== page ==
Taarifa: Go Big Or Go Home


Demonstrating any piece of software regardless of its inception is a hard task. You have to understand the group that you’re pitching to, even if ultimately, they aren’t the end user and have little technical inclination. It helps if the group you’re pitching to is enthusiastic. When pitching Taarifa today the group was enthusiastic, engaged quickly and wanted to participate further. I spoke my previous blog about having Fear, Uncertainty and Doubt, though some of those concerns were allayed, some still remain.

The group to which software was demonstrated was a mixed bunch, comprising of field inspectors to managers in charge of implementing monitoring programs. Phones were unboxed the Hauwei (Lady?) Gaga and distributed to the workshop participants. They navigated to the dev.taarifa.org site and proceeded to make reports. There were two universal complaints; the keyboard screen was too small (therefore typing was difficult) and the Android system was using autocomplete . Users did not like when they were typing in something unrecognised by the system that it changed what they were typing, so they stopped. Secondly the feature took up valuable space on the screen. Barring these hardware related issues, participants were able to take photographs and make reports using the custom form provided especially for the workshop.

After this workshop we moved to field trails. After meeting the local administrator for the district our group of myself a colleague and an IT specialist from the Ministry of Local Government demonstrated Taarifa and it worked wonderfully. Taking on the district inspector and other local government officials our convoy delved into the countryside, visiting CDD (Community Driven Development) projects. The idea of CDD is that the local community raises money and the government either matches it or improves it by an order of magnitude. These projects then create a business selling or renting goods and services. Here we hit our first issue; network coverage. I can safely say that the EDGE network isn’t capable of uploading photos in any usable manner. This was expected, though due to constraints of time, a contingency wasn’t planned.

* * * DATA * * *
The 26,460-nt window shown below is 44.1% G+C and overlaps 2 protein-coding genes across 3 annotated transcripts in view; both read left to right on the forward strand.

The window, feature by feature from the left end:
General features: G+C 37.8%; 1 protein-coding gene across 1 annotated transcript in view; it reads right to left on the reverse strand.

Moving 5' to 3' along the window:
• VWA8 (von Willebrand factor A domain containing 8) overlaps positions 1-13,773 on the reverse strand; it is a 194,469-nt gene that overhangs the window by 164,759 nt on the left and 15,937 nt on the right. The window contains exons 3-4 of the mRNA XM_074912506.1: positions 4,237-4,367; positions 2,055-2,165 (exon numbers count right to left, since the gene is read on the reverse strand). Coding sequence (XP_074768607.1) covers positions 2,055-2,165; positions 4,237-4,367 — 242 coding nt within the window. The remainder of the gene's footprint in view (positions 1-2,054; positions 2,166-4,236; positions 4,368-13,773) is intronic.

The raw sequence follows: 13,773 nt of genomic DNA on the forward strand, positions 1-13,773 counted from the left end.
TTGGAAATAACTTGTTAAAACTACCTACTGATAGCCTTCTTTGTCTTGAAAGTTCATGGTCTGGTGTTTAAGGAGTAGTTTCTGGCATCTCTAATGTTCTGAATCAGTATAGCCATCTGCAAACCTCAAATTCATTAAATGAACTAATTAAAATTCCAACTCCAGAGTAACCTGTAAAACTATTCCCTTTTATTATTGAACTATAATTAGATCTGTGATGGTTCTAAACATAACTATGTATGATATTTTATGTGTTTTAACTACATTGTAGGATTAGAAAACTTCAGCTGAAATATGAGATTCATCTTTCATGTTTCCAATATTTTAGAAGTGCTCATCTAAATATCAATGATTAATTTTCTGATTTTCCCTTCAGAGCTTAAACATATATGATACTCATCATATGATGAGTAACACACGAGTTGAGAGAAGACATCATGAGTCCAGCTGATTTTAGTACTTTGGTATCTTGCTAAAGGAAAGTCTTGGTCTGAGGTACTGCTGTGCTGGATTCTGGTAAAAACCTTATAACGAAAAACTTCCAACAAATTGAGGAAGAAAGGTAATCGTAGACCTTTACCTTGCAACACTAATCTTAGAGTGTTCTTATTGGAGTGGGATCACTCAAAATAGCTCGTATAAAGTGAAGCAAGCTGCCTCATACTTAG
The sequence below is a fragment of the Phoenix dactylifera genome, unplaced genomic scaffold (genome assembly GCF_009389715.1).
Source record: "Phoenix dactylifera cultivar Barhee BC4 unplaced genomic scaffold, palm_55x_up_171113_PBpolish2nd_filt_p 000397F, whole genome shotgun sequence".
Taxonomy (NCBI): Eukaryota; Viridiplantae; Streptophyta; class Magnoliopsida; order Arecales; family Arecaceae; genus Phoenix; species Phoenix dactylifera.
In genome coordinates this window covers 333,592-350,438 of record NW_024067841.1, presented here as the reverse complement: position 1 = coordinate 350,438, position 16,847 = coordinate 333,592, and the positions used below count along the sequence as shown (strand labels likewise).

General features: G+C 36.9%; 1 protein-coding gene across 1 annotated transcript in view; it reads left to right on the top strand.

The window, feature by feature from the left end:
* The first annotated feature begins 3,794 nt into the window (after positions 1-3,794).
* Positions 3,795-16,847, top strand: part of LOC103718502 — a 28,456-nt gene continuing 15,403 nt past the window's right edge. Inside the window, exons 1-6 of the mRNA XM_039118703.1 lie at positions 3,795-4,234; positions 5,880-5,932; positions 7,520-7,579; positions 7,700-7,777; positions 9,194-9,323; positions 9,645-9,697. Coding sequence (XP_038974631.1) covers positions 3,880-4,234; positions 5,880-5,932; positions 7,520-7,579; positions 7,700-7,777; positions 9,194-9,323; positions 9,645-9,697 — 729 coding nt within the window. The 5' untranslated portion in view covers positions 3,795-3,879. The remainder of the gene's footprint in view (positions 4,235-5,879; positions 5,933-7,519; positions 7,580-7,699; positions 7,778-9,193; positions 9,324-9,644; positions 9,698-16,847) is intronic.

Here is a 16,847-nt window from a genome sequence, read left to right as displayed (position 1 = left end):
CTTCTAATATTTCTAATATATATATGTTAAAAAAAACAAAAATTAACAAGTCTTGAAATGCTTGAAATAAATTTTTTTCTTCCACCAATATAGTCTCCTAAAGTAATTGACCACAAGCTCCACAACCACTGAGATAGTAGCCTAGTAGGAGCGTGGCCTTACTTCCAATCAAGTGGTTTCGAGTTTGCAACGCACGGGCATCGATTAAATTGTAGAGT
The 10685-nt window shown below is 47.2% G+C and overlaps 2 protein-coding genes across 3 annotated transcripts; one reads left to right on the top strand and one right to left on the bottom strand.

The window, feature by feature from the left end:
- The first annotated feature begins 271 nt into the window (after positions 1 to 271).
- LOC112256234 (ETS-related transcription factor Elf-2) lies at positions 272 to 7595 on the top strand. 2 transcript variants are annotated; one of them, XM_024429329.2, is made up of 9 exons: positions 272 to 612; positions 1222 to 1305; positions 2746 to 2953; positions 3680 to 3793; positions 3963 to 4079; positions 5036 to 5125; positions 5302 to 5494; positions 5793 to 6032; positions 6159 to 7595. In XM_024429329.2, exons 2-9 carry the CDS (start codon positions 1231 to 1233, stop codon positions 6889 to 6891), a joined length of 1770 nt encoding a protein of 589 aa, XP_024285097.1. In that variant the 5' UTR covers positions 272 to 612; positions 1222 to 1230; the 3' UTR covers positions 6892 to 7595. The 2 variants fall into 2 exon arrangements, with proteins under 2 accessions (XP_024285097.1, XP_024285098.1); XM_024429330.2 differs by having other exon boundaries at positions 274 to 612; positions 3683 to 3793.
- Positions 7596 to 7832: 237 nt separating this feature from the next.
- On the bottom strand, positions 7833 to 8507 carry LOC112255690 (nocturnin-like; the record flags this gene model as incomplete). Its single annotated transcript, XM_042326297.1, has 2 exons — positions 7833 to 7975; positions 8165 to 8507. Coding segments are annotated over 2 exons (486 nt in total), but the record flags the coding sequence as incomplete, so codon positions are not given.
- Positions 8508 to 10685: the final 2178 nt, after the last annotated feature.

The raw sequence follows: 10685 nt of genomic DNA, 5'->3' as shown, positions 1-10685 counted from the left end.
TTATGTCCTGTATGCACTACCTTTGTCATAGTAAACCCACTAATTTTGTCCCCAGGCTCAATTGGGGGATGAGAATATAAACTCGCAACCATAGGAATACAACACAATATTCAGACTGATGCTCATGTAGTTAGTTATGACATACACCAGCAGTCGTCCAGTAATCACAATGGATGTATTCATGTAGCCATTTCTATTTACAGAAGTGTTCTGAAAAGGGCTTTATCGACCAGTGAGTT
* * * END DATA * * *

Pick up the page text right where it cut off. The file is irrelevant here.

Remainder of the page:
On our third and final visit the stars aligned and with 2 bars of 3G the reporting worked and worked very well. Visiting a local charcoal selling project (making around 100kg a day) the inspectors where able to file reports in a consistent manner without paper and repeat form filling. They really liked it, and wish to use it further. They like it so much that we’re now going to Northern Uganda, near the border with South Sudan to trial the project there.

What have we learnt? Taarifa has performed well in the face of an expectant and demanding crowd. The progression depends on a few factors both technical and operationally. The technical factors are ‘simple’, fix a few bugs, add an improved export functionality and allow reports to be submitted when ‘offline’. Bug fixing and exporting requires time, the offline feature is both time and a bit of HMTL5/Javascript knowledge. Not exactly low hanging fruit but it’s reachable. On the operations side we now need to consider how the Ministry (or other government agencies) host and support the project. Friday is dedicated to this, to ensure that what we’re doing isn’t a flash in the plan but that it transforms in a fully sustainable and used system.

Written and submitted from the Kampala Sheraton, Kampala, Uganda (0.3145283,32.5828674)

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Author: Mark Iliffe

Traveller, Programmer, Geospatialist and Motorcyclist

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